C# and beforefieldinit

I didn't know that explicitly defining the static constructor could have an effect on initialization time of implicitly initialized members!

Friday, 25 July 2008

Yet another wishlist for programming languages, part 2: Inverse enumeration

How do you enumerate an IEnumerable inversely, from the last to first? Sometimes I need it. Maybe there can be a MovePrevious() method in the IEnumerator interface...

Please drop a comment if anyone thinks it's not 'doable' or why it's a bad practice :)

Thursday, 24 July 2008

Yet another wishlist for programming languages, part 1: 'local functions' or 'parameterized labels'

Well, the only languages that I can say I'm confident to talk about are c#, c++, php and vb. It means that I may be surprised to hear some languages do already have the features I wish. But I need to start from somewhere. Here we go!

I want 'local functions'. Or 'embedded functions' if you like. Javascript already has them, thanks to its functional programming basis. The problem is, I want to implement a piece of my algorithm as a function, but I don't want to publish it to other methods in that class. The think I'm looking for is written some like this in javascript:

function mainfunc()
var subfunc = function(args) { .... }

I dream about something like this in c#:

public void mainfunc()
bool subfunc(int args) { ... }

Or we can extend something we already have, labels, to 'parameterized labels'. It doesn't satisfy the requirement in my mind, because label-goto pairs cause a different impact on the program flow, which may lead to extra complexity of your overall algorithm. Parameterized labels may seem like this, in c#:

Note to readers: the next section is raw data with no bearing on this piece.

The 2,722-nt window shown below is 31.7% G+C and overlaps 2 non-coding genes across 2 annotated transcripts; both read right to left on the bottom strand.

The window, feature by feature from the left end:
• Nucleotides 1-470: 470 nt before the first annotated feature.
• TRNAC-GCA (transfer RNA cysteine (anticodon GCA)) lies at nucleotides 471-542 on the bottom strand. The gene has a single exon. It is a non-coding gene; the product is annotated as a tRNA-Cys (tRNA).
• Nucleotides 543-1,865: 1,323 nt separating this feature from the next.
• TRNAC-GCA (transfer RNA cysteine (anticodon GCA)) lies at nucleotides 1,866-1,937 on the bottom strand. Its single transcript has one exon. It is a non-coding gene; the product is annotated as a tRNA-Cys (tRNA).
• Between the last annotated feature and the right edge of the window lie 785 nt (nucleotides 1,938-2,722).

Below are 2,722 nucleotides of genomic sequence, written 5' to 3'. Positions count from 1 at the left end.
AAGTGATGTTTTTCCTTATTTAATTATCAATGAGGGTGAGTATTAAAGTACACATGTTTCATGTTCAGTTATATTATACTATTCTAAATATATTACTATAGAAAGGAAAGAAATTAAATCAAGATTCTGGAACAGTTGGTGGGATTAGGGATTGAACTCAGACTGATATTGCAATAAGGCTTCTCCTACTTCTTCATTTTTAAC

public string mainfunc(
if (...some condition...)
goto returnOne("foo");
goto returnTwo("zoo", "(two)");
// do some unrelated stuff
returnOne(string s):
return s+"(one)";
returnTwo(string s, string s2):
MessageBox.Show(s, s2);
return s+s2;

As you can see, it becomes something else, but it's still useful. It was also possible to do the same with the help of some variables and a couple of if statements, but I think this adds to readability and overall maintainability of the code. Of course it may also lead to that exaggerated old saying about 'spagetti code', but it depends on how careful you use labels and how much you care about overall simplicity of the code.

Thursday, 3 July 2008

Generic and efficient paging query for SqlServer and Oracle

A friend just pointed at an old post of mine in my blog
in Turkish. Basically, it's a parameterized wrapper query
which returns rows in an interval among the results
of a given query.

It's possible to implement this the same way in
both Sql Server 2005 and Oracle 10i. I had tested it quite
well to assure that it's better than alternative methods.
I had implemented this solution for our XSLT-enabled
data and view framework for 2.0, while I was
working in Netsis.

Assumed that your raw query is:

SELECT * FROM friends;

And you need just last 10 records from a 4million-records
table. (you're very popular)

You need to wrap it this way:

RawTable as ( SELECT * FROM friends ),
NumberedTable as
FROM RawTable)
SELECT * FROM NumberedTable
WHERE rownum <> 3499990

As far as I can remember, It was quite better than these

- Server-side cursors of ADO.NET on SQL2005
- Embedded subqueries with two seperate SELECT TOP N

And using ROW_NUMBER() over @@IDENTITY keyword
had helped a lot, instead of giving it a name of a column
to order. It was both fast and generic.

Use responsibly :)